fyi - where the rules are (or were) - The Chancellors A-660 (Section I,K,p.16, if you want to check on the web) - says "funds may be used for hiring supplemental staff, e.g. art cluster teachers." The constraint is that teachers NOT be "core instructional teachers or other staff...for programs or instruction during school hours," and the other condition is that funds must be "accepted" by he superintendent with "prior approval" by the designee of the Chancellor. In practice, I think this means that the Community District Office should have some OK as to what goes on.
Given that same regs prohibit parents from hiring DOE personel, and do have to observe employment practices, which puts quite a burden on them, why is this such a big deal?

Jul. 22 2009 11:13 AM
Doris from Little Neck

I agree with Kathleen & Daphne. When my children went to a school in District 24 that received a LOT of Title I funding they had tremendous programs (free afterschhol, full-time music, art & gym teachers.) The PTA couldn't provide these programs. When we moved to District 26 I found that nothing came for free and any additional programs were typically funded by the PTA. This was on the elementary school level. As my kids have gone on to middle school and high school parent involvement is non-existent (20 parents at a meeting for a school that has an enrollment of over 900 students!), and therefore we cannot fund the programs or pay for the supplies we'd love to see our children receive. Certainly the principals can't get the same funding their Title I counterparts receive and it makes it very difficult for them financially.
Another issue I'd like to see you raise is the business of separate Parents' Associations. Supposedly this is against Chancellor Regulations, however, he was seen schmoozing with the leaders of KAPA at their end-year dinner in June. Apparently they have a huge membership. Are principals getting money from this group and what are they doing with it?

Jul. 22 2009 11:12 AM

In my daughter's overcrowded Manhattan elementary school, every teacher I know of, union members all, seems extremely grateful for the aides supplied by the parent association. Is the union really representing its members in this case?

Jul. 22 2009 11:12 AM
budgeting for pta

if anything the competent ptas should be invited by a city-wide pta organization or other organization to share best practice fund raising, event planning and spending.

we rent instead of buy and don't have an suv. as such, i've noticed that we have the extra 500 bucks a year put aside for the pta. (also noticed we eat much better than folks with the overpriced mortgages and suvs).

in lots of cases, esp. in suburban towns and boroughs, it's a matter of priorities as mentioned above.

Jul. 22 2009 11:11 AM
Scott_A from Astoria

If it were obvious that the school lunch was not nutritious enough for young minds to grow, would you prevent parents from sending extra food to school with their child if they could afford it? Or would it be preferable to let them remain malnurished because every child might not get the extra food needed for sufficient nutrition?

Of course, it would reasonable to want to supplement the inadequate lunch program. Indeed, as parents it would be our duty to do so. And as teachers/administrators of inadequate programs, it would be our duty to allow others to remedy the system's shortcomings if they can. You don't let 100% of the students starve if some of them can be saved by their parents because "it wouldn't be fair if they don't ALL starve."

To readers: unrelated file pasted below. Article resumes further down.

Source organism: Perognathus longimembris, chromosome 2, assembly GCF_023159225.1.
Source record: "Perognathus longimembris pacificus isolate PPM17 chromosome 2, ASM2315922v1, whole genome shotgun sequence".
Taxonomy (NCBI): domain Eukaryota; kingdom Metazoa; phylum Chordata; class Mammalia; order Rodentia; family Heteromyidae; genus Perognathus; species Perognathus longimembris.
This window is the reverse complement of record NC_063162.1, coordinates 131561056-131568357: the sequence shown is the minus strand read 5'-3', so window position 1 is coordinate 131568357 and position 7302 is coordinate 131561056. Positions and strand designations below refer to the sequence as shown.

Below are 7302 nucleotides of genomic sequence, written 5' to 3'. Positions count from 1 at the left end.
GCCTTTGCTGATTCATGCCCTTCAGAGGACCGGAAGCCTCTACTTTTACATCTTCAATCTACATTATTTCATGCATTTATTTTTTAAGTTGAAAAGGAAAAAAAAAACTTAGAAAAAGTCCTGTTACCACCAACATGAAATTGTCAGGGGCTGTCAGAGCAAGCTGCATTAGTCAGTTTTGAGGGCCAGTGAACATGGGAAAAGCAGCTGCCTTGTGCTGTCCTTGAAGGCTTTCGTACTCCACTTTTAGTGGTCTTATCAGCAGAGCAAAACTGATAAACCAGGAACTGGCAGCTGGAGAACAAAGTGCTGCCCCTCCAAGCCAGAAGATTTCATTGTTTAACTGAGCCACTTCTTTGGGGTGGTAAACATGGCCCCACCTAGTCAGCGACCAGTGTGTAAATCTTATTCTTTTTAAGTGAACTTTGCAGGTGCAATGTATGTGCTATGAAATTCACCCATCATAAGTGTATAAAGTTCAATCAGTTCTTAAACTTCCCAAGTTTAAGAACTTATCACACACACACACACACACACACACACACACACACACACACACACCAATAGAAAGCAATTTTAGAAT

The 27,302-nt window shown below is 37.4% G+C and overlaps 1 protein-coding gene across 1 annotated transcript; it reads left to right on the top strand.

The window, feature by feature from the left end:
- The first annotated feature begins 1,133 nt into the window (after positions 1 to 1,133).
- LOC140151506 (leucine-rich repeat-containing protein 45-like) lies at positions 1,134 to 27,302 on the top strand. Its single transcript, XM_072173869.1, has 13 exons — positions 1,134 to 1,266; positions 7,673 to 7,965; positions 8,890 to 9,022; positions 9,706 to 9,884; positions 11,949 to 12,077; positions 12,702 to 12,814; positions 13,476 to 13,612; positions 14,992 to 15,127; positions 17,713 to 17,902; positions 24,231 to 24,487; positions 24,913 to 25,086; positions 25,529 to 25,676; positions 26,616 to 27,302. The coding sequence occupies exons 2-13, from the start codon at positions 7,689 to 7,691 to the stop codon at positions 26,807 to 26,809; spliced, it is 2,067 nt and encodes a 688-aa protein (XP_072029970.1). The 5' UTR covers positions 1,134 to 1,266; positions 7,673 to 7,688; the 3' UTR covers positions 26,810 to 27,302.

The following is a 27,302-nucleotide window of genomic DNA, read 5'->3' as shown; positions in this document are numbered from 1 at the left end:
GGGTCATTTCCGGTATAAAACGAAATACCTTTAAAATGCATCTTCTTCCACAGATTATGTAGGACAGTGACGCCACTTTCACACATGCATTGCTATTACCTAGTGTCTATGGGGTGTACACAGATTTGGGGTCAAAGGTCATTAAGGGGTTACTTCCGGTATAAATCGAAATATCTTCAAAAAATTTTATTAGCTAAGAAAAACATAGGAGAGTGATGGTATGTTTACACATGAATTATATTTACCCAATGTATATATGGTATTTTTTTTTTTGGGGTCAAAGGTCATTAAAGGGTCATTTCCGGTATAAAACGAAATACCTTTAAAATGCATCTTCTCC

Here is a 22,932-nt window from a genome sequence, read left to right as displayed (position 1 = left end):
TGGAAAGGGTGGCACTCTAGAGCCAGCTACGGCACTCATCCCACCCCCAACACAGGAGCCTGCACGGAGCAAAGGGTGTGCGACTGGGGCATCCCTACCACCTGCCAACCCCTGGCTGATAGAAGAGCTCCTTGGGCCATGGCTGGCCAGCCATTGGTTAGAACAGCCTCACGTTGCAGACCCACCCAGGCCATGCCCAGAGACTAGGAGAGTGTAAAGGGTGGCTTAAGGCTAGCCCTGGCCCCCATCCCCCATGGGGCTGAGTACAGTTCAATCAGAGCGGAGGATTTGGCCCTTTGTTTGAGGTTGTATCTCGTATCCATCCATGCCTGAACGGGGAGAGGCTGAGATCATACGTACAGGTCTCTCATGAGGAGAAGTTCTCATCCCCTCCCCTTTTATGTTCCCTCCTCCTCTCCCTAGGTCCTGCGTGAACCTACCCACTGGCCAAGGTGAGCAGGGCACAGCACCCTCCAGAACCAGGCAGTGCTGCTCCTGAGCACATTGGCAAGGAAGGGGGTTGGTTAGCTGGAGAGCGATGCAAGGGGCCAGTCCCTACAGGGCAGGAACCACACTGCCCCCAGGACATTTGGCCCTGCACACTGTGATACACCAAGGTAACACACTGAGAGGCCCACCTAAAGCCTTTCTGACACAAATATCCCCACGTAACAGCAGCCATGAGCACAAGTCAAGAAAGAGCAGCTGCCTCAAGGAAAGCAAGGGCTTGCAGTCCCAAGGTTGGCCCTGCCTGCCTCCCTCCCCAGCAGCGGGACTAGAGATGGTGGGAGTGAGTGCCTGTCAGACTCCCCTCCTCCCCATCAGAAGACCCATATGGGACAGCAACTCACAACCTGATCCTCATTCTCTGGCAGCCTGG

Why then would you want to prohibit parents from doing the same thing with inadequate teaching?

Jul. 22 2009 11:09 AM
Daphna from Upper West Side

The difference spent per student in Title I schools and non-Title I schools can be $3,000 or more. If you go to and look up the enrollment and expenditures for individual schools you can do the math yourself.

PTAs that hire classroom assistants do so to support their teachers. Classroom assistants take kids to the nurse, take care of supplies, and keep the coat closet from spilling out 28 coats, lunches and backpacks. In general, they help with the 100 little jobs that keep a classroom smoothly functioning. They let the teacher do what s/he was hired to do--teach the students.

There is not a union equivalent to what the classroom assistants do. Para-professionals are hired to assist individual students with special needs not assist the teacher, and school aides do not work in the classroom.

Jul. 22 2009 10:35 AM
James from Brooklyn

Discrepancies exist citywide in the collection of PTA dues and in PTA fund raising.

A PTA in Brooklyn recently invited Ira Glass to speak at a fund raising event. The event drew crowds. Apparently a parent had the expertise and ability to invite Ira Glass to the event.

A parent in Washington Heights may have skills and expertise in managing a household and baking cupcakes for a bake sale.

Both are valuable expertise but which is more marketable?

As a NYC teacher, I think the discrepancies are unfair.

Jul. 22 2009 10:34 AM
Kathleen from Manhattan

Schools with English Language Learners and Special Ed students get extra funding (Title III and IDEA). Schools with poor students get supplemental funding (Title I). Schools with middle class students get nothing extra. Why shouldn't parents be able to supplement the services for their children if the NYCDOE will not?

School allocations are posted on the NYCDOE website.

Jul. 22 2009 10:12 AM